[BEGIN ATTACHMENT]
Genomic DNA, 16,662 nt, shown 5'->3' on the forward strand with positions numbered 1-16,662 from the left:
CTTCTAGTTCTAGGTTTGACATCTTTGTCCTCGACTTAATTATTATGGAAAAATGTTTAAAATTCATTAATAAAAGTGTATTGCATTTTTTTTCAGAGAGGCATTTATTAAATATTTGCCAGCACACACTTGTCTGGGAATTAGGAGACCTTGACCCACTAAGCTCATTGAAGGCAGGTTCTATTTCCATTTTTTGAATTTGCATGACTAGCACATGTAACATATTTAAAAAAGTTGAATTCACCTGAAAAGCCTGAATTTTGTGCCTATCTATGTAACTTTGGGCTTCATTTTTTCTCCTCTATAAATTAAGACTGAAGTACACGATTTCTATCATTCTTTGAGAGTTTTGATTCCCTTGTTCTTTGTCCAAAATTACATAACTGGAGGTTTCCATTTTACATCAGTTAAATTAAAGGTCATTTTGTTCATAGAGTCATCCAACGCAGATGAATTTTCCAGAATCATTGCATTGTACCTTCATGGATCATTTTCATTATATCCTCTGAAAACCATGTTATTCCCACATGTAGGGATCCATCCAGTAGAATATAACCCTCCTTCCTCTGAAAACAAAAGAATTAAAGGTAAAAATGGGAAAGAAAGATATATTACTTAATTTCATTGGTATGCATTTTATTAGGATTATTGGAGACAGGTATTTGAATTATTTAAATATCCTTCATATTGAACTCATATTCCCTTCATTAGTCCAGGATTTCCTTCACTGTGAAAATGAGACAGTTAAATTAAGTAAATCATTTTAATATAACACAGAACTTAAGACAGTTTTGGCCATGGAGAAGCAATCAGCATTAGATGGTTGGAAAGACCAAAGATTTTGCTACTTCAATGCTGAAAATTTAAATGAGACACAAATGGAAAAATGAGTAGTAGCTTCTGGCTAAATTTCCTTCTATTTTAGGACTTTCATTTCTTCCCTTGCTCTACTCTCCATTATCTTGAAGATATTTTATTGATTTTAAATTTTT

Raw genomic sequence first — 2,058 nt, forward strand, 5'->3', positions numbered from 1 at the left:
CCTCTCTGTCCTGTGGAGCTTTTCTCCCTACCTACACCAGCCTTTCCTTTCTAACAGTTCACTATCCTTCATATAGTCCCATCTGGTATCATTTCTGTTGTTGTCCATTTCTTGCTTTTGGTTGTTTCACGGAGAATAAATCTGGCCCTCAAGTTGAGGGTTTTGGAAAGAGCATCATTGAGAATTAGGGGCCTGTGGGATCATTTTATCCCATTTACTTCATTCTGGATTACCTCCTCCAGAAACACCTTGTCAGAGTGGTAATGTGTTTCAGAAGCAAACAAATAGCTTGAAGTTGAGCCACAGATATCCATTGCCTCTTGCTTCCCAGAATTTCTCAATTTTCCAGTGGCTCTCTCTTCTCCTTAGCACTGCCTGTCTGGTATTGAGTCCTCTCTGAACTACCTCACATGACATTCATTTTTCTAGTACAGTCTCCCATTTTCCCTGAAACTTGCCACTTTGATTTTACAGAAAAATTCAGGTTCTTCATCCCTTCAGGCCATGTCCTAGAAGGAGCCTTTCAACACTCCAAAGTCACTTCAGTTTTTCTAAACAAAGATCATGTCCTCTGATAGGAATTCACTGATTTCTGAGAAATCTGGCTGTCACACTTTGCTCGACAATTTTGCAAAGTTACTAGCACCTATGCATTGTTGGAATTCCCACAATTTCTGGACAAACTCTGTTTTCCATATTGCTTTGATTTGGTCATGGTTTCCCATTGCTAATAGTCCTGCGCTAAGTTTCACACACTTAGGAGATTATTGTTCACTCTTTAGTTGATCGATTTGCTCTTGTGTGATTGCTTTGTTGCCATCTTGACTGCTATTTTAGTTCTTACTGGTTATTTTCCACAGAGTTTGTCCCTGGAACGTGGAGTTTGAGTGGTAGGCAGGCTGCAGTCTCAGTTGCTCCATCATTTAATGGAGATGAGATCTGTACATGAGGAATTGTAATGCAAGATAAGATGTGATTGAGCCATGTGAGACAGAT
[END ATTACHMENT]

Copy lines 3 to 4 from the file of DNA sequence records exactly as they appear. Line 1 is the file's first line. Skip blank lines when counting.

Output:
Raw genomic sequence first — 2,058 nt, forward strand, 5'->3', positions numbered from 1 at the left:
CCTCTCTGTCCTGTGGAGCTTTTCTCCCTACCTACACCAGCCTTTCCTTTCTAACAGTTCACTATCCTTCATATAGTCCCATCTGGTATCATTTCTGTTGTTGTCCATTTCTTGCTTTTGGTTGTTTCACGGAGAATAAATCTGGCCCTCAAGTTGAGGGTTTTGGAAAGAGCATCATTGAGAATTAGGGGCCTGTGGGATCATTTTATCCCATTTACTTCATTCTGGATTACCTCCTCCAGAAACACCTTGTCAGAGTGGTAATGTGTTTCAGAAGCAAACAAATAGCTTGAAGTTGAGCCACAGATATCCATTGCCTCTTGCTTCCCAGAATTTCTCAATTTTCCAGTGGCTCTCTCTTCTCCTTAGCACTGCCTGTCTGGTATTGAGTCCTCTCTGAACTACCTCACATGACATTCATTTTTCTAGTACAGTCTCCCATTTTCCCTGAAACTTGCCACTTTGATTTTACAGAAAAATTCAGGTTCTTCATCCCTTCAGGCCATGTCCTAGAAGGAGCCTTTCAACACTCCAAAGTCACTTCAGTTTTTCTAAACAAAGATCATGTCCTCTGATAGGAATTCACTGATTTCTGAGAAATCTGGCTGTCACACTTTGCTCGACAATTTTGCAAAGTTACTAGCACCTATGCATTGTTGGAATTCCCACAATTTCTGGACAAACTCTGTTTTCCATATTGCTTTGATTTGGTCATGGTTTCCCATTGCTAATAGTCCTGCGCTAAGTTTCACACACTTAGGAGATTATTGTTCACTCTTTAGTTGATCGATTTGCTCTTGTGTGATTGCTTTGTTGCCATCTTGACTGCTATTTTAGTTCTTACTGGTTATTTTCCACAGAGTTTGTCCCTGGAACGTGGAGTTTGAGTGGTAGGCAGGCTGCAGTCTCAGTTGCTCCATCATTTAATGGAGATGAGATCTGTACATGAGGAATTGTAATGCAAGATAAGATGTGATTGAGCCATGTGAGACAGAT